Raiden & Jayce started as mono-di twins, developed twin to twin transfusion syndrome which has a 95% mortality rate when left untreated, where one twin receives more blood flow and amniotic fluid than the other. The short version, one had too much, the other had too little and both were at great risk. I had corrective procedures at 23 weeks to slow progression of TTS and remove excess fluid as result of TTS, which was causing preterm labor. During the procedures, the membrane that divided their amniotic sac ruptured and left them in the same sac, making them “mono mono” twins, a risky type of twin pregnancy where they are exposed to each other, and their umbilical cords. I remained at Yale for a month on constant monitoring for their heart rates, because what can and did happen, is mono-mono twins can tangle their cords and send them into distress. Their heart rates were dropping and I was rushed into an emergency C-section, when they pulled them out, the doctors discovered they had tied a perfect knot. My NICU experience was like a huge storm with all the clouds having silver lining. It was the hardest, scariest, and most traumatic experience I could ever imagine, but at the same time, there was no place I would have rather been. Our hospital and support team was incredible. The twins had a “typical” NICU stay for 27 weekers, as typical as it can be. We struggled with infections, proper management and progress with their oxygen support and lung development, moving forward and holding off with feeds and feeding tubes as their digestive system struggled to develop on the outside. Their setbacks were minor, but many. It was as so many say, a rollercoaster. Slowly, but surely, their development continued and we checked off all the boxes to come home, but learning to be in tune with their needs, while understanding that even as twins they’d have their own timeline and write their own story was a learning curve for me. I wanted healthy, caught up, to hear “they’re ok” as soon as possible. But as much as everything could change in a moment in the NICU, some things just had to take time. One of the hardest things of having micro preemies is that without a specific “problem” to address, there is no one solution. There is one event, one definition, with unpredictable problems and even less predictable solutions. Eventually we let go of ventilators, feeding tubes, bilirubin lights and worked our way up to open cribs, tube free celebrations, and finally “wireless” babies. But strangely, a place where so many scary and traumatizing things had happened had become home and leaving was harder than I was prepared for. Yale’s team of doctors, nurses, and specialists is incredible, and made a scary and delicate time for both myself and the twins as stable and reassuring as I could have ever hoped for. Raiden & Jayce have struggled with lung development, asthma, and a weaker immune system since NICU discharge. We had frequent ER trips, as a cold for most of us turned quickly into bronchiolitis or pneumonia for them. They qualified for early intervention services where we received a home nurse, physical therapy, and occupational therapy for the first few years until they transitioned into a development program with our school system. It’s taken all 5 years of development, several specialists, and a whole lot of antibacterial to get their lungs and immune systems strong enough to handle public places, schools, and colds without hospitalizations. They still struggle with asthma, but with an incredible team of doctors outside of the NICU, we have a good handle on it and know to act quickly and aggressively to get them returned to being normal 5 year old boys as fast as possible and prevent issues during cold and flu season the best we can. They’ve had developmental delays and low muscle tone affecting their fine and gross motor skills. This was hard for them as they struggled to match their abilities with their needs and desires. At their latest PPT meeting at school, I laughed after their development assessment was reviewed that I never thought I’d be so happy to see a “report card” that described them as average. They still have areas to fine tune and grow in, but the obstacles they’ve overcome in the last few years have been in leaps and bounds. -Heather Johnson, 2020 Ambassador Mom of twins Raiden & Jayce, Parker, & Ethan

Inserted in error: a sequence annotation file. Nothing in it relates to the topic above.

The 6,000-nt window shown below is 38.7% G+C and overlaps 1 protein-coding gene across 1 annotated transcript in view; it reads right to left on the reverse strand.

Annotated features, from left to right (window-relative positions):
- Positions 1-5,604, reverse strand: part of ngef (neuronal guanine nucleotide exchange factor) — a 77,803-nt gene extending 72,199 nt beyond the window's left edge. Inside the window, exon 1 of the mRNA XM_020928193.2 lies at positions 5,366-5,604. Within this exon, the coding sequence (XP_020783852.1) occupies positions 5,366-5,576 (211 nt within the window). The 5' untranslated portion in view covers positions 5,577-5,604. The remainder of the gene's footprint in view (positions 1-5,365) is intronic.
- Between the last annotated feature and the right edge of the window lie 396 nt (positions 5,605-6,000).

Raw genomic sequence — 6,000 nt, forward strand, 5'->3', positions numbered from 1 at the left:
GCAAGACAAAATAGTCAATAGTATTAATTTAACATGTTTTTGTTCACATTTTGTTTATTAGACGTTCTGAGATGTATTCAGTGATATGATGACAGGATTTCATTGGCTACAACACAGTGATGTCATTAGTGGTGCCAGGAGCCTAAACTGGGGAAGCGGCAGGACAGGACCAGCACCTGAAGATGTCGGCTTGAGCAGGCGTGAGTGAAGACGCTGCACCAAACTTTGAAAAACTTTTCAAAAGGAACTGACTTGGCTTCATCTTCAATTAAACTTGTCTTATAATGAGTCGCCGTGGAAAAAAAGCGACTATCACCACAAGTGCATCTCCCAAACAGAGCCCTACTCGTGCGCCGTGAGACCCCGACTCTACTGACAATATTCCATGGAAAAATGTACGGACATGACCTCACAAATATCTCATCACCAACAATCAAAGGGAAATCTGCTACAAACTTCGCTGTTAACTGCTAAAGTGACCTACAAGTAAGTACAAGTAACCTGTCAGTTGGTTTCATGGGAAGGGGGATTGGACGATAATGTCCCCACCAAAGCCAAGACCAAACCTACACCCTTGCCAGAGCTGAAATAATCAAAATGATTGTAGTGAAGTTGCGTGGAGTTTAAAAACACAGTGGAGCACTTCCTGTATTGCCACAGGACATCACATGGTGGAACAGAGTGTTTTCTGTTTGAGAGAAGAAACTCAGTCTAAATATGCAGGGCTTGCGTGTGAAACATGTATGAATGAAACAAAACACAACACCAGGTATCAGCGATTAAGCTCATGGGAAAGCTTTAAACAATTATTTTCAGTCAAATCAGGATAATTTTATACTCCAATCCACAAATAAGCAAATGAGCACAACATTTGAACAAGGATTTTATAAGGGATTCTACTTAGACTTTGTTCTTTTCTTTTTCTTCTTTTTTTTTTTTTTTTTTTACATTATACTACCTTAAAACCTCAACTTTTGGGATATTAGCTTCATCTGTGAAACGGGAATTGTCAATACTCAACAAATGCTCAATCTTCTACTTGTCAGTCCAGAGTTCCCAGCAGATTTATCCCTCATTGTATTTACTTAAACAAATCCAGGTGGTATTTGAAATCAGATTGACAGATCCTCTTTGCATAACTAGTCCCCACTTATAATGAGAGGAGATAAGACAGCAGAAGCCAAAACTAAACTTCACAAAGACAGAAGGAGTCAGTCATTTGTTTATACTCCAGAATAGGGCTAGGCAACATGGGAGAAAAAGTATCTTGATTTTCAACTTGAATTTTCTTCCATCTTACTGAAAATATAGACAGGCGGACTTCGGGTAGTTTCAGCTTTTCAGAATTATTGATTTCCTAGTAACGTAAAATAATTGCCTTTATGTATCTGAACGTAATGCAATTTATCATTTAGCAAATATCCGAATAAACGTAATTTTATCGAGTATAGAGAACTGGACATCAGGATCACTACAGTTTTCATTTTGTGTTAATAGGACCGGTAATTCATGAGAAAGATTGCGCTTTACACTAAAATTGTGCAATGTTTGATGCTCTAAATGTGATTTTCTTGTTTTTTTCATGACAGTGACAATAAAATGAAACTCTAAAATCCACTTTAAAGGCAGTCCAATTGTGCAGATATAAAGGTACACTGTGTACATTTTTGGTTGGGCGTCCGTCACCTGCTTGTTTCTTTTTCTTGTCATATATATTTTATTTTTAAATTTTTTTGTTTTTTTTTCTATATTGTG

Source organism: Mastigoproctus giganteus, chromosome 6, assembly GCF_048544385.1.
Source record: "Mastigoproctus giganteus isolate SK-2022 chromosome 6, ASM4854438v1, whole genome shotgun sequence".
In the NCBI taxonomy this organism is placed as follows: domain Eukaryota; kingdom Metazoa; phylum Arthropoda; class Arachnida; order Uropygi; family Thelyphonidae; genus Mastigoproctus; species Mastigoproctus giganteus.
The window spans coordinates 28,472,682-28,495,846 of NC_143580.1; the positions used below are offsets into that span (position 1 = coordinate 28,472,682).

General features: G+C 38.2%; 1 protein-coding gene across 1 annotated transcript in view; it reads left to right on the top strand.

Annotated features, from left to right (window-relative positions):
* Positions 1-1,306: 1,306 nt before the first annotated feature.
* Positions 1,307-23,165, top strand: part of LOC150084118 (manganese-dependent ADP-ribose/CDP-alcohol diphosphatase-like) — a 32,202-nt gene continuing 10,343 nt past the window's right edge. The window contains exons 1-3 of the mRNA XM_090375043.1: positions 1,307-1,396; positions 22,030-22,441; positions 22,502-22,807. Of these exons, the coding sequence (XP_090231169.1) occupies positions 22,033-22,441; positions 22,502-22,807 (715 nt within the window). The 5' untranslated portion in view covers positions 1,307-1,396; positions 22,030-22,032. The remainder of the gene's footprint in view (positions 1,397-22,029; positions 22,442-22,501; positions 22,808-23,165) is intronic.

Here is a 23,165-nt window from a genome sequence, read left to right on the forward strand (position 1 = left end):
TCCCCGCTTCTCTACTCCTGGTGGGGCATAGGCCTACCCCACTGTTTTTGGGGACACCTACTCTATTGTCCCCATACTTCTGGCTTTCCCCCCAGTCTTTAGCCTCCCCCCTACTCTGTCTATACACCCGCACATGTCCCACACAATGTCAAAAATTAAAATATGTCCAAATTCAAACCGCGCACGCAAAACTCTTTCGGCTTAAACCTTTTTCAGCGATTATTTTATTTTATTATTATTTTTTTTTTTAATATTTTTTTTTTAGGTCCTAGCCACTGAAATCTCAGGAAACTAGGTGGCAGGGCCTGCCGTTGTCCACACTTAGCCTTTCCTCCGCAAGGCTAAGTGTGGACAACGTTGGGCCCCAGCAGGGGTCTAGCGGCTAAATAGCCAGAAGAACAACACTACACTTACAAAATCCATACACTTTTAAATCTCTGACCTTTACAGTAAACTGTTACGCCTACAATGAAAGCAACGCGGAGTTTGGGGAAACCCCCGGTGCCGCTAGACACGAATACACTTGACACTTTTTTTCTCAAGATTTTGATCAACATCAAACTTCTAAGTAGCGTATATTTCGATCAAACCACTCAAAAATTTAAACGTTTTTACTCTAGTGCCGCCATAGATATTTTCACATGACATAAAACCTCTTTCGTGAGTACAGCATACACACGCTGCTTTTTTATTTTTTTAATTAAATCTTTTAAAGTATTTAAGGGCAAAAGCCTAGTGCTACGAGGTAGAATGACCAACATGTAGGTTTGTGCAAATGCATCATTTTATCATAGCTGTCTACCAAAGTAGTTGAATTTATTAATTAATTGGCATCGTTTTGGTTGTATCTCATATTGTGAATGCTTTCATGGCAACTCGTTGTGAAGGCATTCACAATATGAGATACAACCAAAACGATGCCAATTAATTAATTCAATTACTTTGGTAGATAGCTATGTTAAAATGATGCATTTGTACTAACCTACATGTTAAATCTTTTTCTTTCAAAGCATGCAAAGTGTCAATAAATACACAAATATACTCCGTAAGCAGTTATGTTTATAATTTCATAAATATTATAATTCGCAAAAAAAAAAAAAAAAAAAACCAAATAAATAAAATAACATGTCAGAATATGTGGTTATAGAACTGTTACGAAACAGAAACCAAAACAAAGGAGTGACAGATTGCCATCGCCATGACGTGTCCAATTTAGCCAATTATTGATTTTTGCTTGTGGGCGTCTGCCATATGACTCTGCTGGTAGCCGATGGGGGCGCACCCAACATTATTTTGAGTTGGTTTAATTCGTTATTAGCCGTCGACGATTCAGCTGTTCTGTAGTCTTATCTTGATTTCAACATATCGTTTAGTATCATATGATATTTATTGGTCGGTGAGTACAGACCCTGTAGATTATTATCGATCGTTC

- Early Bird! “Wear Your Why” button for $100 online by 8 weeks before your event
- Official March for Babies event t-shirt
- March for Babies camp mug OR bamboo lunchbox + event t-shirt
- March for Babies Game Day Jersey OR Game Day Stool + event t-shirt
- Personalized "Why I Walk" sign displayed on the walk route
- Champion for Babies Medal + pullover OR bluetooth speaker + event t-shirt
- Champion for Babies Medal + duffel OR fleece + event t-shirt
- Champion for Babies Medal + vest OR 1/2 zip shirt + event t-shirt
- Champion for Babies Medal + rain jacket OR 2-person seat + event t-shirt
- Champion for Babies Medal + Beats headphones OR heat vest + event t-shirt


Thank you to our National Partners